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Returning to work can help with depression

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RETURNING TO WORK CAN HELP WITH DEPRESSION 

The modern workplace is often blamed for increased rates of depression and stress. However, new research published in the journal, Occupational Medicine, shows that resuming work can actually aid recovery and help depressed employees.

The Society of Occupational Medicine warned that employers need to be sensitive and consider a range of interventions including changing an employees tasks and reducing hours to help people when they return to work. Line managers also play a key role as an early return to work is aided by line managers keeping in touch at least once every two weeks. 

The study followed more than 500 people who were unable to work with depression from a variety of industries over the course of a year. A return to employment significantly promoted recovery. Importantly, it was the approach and flexibility of their employers that proved vital. 

The study echoes the findings of Dame Carol Black’s Review ‘Working for a healthier tomorrow’  which recognised that for most people work is good both for their long-term health and for their family’s well-being. The review found that ill health was costing the country £100 billion a year – £40 billion of which was related to mental health.    

Dr Gordon Parker, President of the Society of Occupational Medicine, said: “Employers are often frightened of contacting an employee whose sick note says ‘depression’ for fear of being accused of harassment, but sympathetic contact with the employee and early help through occupational health can identify the most appropriate support. Occupational health services are ideally placed to advise managers and employees on the best return to work plan and should be involved early in the management of the employee’s absence.” 

In any one year about one in every four employees in the UK will have a mental health problem, and depression is one of the most common. It is not just distressing for the person involved. It makes them less productive at work and is responsible for high rates of sick-leave, accidents and staff turnover. Work often plays one of the largest roles in shaping people’s identity and if employees are absent for some time due to anxiety or depression, this can add to feelings of a lack of self-worth. This study shows that going back to work is often one of the most important factors in speeding up a return to full health. It provides an opportunity to regain a sense of self-esteem and puts routine and stability back into people’s lives.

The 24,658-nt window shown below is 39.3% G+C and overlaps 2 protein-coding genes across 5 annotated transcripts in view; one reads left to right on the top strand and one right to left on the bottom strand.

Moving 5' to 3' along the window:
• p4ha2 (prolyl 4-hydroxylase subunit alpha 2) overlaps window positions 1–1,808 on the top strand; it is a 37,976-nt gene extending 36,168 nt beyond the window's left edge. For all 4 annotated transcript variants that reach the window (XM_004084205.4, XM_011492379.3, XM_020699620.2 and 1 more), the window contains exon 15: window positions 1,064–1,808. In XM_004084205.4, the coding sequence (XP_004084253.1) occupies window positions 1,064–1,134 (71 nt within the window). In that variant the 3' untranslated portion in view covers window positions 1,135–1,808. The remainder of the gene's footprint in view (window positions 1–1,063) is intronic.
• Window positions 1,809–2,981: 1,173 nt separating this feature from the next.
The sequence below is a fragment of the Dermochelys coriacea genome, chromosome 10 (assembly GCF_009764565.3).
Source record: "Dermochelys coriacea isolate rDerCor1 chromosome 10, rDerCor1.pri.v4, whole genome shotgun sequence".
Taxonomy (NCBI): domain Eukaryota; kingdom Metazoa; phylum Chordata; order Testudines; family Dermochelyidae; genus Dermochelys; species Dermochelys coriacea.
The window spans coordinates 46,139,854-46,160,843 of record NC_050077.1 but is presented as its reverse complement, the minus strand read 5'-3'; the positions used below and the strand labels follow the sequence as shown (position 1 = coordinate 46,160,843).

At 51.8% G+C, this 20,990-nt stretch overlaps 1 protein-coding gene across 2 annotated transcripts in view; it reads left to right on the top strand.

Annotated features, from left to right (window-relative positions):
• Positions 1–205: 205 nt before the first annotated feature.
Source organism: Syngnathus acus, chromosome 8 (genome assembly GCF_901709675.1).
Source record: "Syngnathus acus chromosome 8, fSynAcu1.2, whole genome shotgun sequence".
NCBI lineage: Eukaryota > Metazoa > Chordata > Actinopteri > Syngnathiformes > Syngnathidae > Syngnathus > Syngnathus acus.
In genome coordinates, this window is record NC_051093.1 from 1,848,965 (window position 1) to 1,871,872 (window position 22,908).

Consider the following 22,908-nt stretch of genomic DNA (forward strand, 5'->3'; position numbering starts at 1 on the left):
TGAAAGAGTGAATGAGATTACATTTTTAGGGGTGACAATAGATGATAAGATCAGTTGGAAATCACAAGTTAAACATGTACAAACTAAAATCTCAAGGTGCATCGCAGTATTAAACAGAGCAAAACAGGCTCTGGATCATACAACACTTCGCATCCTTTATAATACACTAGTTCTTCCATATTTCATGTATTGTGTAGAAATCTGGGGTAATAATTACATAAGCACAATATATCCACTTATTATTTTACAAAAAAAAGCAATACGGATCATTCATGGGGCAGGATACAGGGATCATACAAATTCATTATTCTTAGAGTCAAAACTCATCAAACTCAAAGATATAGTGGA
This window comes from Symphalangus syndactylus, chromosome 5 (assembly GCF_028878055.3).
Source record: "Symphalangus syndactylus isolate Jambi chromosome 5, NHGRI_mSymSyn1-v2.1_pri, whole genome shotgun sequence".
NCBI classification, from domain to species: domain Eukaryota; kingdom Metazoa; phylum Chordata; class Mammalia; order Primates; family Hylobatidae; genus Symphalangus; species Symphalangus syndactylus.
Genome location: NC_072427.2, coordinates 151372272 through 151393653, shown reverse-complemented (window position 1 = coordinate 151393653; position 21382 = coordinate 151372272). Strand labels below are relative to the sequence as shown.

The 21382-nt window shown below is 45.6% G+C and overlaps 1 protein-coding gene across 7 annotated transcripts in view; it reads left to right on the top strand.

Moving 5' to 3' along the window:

A good occupational health team can help senior management develop programmes to educate line managers and the workforce about depression so that the problem is recognised, appropriate early intervention given and employees are helped to return to work. Occupational Health staff will know about the particular stresses and strains of the work environment and have experience of sensitive issues such as workplace confidentiality, job security and the timing of the return to part-time or full-time working. They are also well placed to work closely with family doctors or other specialist health services.   

Depression and anxiety are now the most common reasons for people starting to claim long term sickness benefits. By investing in occupational health services, senior management teams can play a key role in helping people return to work. This will improve the overall performance of the organisation and of individual employees and reduce the costs of sickness absence.

 

 

 

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